Mid-Coast Bays: July 2011

Mid-Coast Bays: July 2011
Nick got into the flounder – gotta love those flatties!

The first half of 2011 was consumed by extreme winds here on the Mid-Coast. If you fish often this is no news flash. Redfish were our saviors most days when were unable to fish our favorite trout locales. The fishing was nothing short of awesome the few days we were able to work the unprotected waters of San Antonio Bay.

Now that the summer pattern is coming together I look for things to really shape up, especially if we get some much needed rain. San Antonio Bay, West Matagorda Bay and the surf will be the areas I frequent most this time of year. If the wind is calm it is really hard to beat the surf whether you choose to stay in the boat or wade. For whatever reason the fish that we catch surfside are so much more aggressive than the ones we catch in the bays. The variety of species we catch in the surf is pretty cool as well. It is not uncommon to hook up with Spanish mackerel, pompano, tarpon and even the occasional tripletail.

The Ranch House shoreline in West Matagorda along with the Matagorda Ship Channel spoil banks are two other areas that shouldn't be overlooked during the summer months. These areas were mostly off limits when the wind was at its worst but now that our summer pattern is coming into full swing the wind won't be an issue most days. When fishing the Ranch House shoreline remember it is usually imperative to wade out deep in order to find a good trout bite. That is not to say you won't catch trout up shallow, but the numbers will be out in the waist to chest deep water. If redfish is more to your liking then hang up tight next to the shoreline to better your odds of hooking a coppery brute. Grass beds are thick right now so choosing a weedless setup is about the only way you can fish without getting caught up in the grass. A 1/2 ounce weedless gold spoon or a Texas-rigged Gulp Jerkshad will be my go-to selection when fishing grassy areas.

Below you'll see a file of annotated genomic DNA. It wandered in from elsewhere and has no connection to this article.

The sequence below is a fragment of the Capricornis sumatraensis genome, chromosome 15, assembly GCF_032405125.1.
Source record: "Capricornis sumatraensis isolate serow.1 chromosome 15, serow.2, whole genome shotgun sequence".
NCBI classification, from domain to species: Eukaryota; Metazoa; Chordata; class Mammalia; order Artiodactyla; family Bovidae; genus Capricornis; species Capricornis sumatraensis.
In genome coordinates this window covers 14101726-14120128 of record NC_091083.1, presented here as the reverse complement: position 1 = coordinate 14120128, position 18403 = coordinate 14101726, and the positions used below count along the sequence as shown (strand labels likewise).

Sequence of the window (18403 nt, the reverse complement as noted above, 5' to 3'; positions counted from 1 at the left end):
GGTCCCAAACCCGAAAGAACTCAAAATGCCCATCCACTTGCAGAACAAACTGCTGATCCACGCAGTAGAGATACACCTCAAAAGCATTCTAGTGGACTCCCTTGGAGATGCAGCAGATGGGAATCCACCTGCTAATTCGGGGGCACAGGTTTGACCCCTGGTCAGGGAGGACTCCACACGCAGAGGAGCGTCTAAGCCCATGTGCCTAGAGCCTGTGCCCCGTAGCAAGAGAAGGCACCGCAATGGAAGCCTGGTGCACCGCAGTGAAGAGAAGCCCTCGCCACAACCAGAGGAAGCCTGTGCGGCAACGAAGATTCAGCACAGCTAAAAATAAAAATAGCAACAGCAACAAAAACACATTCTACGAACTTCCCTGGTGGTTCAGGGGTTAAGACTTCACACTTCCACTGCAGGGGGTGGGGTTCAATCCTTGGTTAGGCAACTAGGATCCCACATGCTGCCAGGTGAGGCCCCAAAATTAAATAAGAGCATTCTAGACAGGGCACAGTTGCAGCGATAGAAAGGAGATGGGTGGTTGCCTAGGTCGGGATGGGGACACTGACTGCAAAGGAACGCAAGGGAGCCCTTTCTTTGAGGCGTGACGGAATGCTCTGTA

Birds working out in the open bays will be more common now that the shrimp are on the move. I have many customers that get really excited when they notice a flock of birds working over an area of water. I wish that I could share their excitement but I know what lurks under our birds is almost always dink trout, skipjacks and gafftop. I know many anglers have great success working the birds when fishing in East Matagorda Bay but it just isn't the case in our area. With that being said, there is one exception to this scenario. If you ever notice birds working close to the crown of a reef then you are in luck! The trout that are under the birds close to a reef are usually better quality with fewer of the less desirable species mixed in for whatever reason. You may still catch some dinks in the mix but trout of keeper-size and better will be more abundant.

Now that we are in the middle of summer I can't stress enough how important it is to getting an early start to your day. I will make sure I am at my fishing spot before the sun begins to peek over the horizon. I am not saying that you will catch NO fish in the mid-afternoon hours but I can tell you I have greater confidence and better success when fishing the early morning hours than I do in the hottest part of the day. The use of a spotlight comes in handy when leaving out before sunrise to help you avoid markers, obstructions and such. Those nifty headlamps that fit on your hat come in handy too when it comes to tying notes and situating your gear once you get to your spot.

A note to end on - Remember people, it is never okay to pull in close to anglers when you see they are on a good bite. Not only will you more than likely NOT get in on that same action, but you will ruin it for the anglers that worked hard to find it. Take pride in finding your own fish. It will make things a lot more fun for everyone. Of course I am probably preaching to the choir here because if you are reading this article then you are already a step ahead of the rest trying to gain tips to improve your catching.